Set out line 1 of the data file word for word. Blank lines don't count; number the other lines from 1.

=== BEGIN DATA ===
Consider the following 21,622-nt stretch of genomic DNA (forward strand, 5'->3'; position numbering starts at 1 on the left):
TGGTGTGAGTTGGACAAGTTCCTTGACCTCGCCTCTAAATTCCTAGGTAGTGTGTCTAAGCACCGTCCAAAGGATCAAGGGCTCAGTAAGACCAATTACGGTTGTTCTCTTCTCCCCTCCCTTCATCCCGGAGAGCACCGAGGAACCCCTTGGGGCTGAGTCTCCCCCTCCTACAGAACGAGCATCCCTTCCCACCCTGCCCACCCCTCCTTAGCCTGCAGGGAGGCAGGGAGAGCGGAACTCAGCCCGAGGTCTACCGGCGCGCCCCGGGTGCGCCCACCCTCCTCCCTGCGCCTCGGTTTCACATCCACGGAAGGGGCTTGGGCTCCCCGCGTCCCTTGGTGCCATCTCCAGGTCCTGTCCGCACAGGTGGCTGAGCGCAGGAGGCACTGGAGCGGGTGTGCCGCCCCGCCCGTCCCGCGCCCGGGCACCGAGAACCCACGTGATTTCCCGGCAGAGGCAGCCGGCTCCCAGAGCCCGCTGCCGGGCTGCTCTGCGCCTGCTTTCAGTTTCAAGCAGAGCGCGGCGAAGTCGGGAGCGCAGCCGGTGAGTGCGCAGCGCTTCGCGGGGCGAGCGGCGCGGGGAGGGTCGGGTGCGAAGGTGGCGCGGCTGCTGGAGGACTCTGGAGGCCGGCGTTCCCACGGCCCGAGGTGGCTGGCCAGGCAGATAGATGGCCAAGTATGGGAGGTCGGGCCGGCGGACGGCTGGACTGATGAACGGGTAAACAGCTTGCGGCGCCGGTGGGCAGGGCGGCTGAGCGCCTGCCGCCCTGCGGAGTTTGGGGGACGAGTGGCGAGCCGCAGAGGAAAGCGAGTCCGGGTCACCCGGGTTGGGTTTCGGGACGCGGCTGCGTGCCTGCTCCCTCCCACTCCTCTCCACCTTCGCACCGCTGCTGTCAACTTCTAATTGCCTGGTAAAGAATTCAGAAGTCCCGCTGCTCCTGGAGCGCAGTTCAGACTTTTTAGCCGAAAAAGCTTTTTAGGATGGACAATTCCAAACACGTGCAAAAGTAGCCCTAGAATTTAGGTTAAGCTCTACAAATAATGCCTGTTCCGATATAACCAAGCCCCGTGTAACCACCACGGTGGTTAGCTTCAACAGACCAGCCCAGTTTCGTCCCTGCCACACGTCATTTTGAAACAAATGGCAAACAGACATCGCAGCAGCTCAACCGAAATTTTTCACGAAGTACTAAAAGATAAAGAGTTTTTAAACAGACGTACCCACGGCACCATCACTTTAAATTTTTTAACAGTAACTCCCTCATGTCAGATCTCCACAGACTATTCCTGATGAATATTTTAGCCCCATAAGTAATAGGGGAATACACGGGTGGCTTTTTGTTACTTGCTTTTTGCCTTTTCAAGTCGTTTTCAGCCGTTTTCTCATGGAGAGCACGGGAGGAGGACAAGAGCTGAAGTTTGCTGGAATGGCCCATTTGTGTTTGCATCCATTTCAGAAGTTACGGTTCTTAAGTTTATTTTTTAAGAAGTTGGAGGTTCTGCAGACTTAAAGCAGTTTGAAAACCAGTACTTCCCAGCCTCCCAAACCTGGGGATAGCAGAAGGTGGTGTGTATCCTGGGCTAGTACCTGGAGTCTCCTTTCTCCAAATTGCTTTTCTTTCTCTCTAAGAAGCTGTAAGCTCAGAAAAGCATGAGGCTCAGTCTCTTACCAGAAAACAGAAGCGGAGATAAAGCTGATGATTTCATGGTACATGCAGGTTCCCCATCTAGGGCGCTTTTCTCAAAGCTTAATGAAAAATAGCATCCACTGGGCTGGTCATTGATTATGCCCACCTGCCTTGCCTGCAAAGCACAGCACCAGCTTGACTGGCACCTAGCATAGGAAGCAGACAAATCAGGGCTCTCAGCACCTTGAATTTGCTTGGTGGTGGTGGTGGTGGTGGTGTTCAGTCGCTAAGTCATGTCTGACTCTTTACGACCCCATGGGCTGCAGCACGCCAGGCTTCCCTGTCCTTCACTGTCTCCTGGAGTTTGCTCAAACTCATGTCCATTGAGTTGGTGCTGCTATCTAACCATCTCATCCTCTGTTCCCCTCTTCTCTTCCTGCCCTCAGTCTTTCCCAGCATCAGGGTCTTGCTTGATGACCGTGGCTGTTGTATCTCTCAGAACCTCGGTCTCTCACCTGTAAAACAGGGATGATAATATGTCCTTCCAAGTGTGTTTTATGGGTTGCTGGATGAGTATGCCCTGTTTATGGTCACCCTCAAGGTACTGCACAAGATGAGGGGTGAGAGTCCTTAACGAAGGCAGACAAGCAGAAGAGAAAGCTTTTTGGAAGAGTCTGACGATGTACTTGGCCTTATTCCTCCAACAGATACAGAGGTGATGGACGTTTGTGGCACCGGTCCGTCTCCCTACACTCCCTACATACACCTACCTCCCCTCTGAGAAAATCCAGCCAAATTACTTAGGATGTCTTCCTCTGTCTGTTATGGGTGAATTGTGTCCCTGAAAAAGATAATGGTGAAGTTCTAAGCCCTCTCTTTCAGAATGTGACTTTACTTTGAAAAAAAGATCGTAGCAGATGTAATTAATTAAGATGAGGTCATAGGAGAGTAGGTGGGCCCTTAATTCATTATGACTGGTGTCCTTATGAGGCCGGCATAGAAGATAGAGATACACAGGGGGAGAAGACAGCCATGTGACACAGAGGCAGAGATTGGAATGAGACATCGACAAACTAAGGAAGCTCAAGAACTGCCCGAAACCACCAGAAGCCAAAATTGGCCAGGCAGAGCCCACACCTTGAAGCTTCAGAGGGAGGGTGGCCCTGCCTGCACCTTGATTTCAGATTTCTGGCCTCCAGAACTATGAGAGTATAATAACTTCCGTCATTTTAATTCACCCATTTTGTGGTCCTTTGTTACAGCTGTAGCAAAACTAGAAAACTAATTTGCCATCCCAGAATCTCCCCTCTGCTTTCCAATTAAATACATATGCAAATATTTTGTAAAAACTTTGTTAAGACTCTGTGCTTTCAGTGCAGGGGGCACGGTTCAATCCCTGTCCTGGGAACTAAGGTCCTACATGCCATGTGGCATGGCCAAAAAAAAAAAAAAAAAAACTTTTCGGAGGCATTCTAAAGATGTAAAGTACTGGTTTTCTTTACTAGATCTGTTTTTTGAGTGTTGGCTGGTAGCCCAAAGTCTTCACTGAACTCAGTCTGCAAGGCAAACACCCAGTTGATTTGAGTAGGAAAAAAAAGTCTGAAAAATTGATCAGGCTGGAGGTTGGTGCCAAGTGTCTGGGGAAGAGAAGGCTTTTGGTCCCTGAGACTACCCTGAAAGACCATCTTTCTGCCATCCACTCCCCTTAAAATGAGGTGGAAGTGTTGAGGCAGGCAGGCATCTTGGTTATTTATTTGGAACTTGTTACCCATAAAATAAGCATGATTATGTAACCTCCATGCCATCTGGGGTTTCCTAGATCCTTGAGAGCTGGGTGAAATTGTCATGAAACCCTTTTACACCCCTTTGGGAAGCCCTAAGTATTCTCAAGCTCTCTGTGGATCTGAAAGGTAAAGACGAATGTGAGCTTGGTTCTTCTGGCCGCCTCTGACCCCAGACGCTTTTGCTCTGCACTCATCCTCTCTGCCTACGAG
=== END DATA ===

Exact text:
Consider the following 21,622-nt stretch of genomic DNA (forward strand, 5'->3'; position numbering starts at 1 on the left):